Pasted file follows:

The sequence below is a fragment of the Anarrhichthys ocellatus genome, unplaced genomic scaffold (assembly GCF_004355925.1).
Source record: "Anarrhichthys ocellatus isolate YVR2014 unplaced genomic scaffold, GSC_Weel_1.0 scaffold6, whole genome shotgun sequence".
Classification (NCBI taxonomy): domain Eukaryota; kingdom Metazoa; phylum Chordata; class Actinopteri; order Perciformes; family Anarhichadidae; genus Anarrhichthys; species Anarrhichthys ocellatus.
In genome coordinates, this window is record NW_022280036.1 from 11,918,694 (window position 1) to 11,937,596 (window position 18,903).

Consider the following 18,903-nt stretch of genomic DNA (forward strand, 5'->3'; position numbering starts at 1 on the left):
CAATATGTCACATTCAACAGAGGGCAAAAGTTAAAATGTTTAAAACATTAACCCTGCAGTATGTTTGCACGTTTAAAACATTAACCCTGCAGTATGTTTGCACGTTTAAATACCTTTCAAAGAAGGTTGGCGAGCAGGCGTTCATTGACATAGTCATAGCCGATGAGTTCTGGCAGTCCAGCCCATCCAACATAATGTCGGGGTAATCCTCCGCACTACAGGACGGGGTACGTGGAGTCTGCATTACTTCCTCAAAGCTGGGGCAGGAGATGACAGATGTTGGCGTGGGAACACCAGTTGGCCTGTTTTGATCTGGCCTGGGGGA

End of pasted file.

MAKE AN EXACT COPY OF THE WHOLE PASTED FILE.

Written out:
The sequence below is a fragment of the Anarrhichthys ocellatus genome, unplaced genomic scaffold (assembly GCF_004355925.1).
Source record: "Anarrhichthys ocellatus isolate YVR2014 unplaced genomic scaffold, GSC_Weel_1.0 scaffold6, whole genome shotgun sequence".
Classification (NCBI taxonomy): domain Eukaryota; kingdom Metazoa; phylum Chordata; class Actinopteri; order Perciformes; family Anarhichadidae; genus Anarrhichthys; species Anarrhichthys ocellatus.
In genome coordinates, this window is record NW_022280036.1 from 11,918,694 (window position 1) to 11,937,596 (window position 18,903).

Consider the following 18,903-nt stretch of genomic DNA (forward strand, 5'->3'; position numbering starts at 1 on the left):
CAATATGTCACATTCAACAGAGGGCAAAAGTTAAAATGTTTAAAACATTAACCCTGCAGTATGTTTGCACGTTTAAAACATTAACCCTGCAGTATGTTTGCACGTTTAAATACCTTTCAAAGAAGGTTGGCGAGCAGGCGTTCATTGACATAGTCATAGCCGATGAGTTCTGGCAGTCCAGCCCATCCAACATAATGTCGGGGTAATCCTCCGCACTACAGGACGGGGTACGTGGAGTCTGCATTACTTCCTCAAAGCTGGGGCAGGAGATGACAGATGTTGGCGTGGGAACACCAGTTGGCCTGTTTTGATCTGGCCTGGGGGA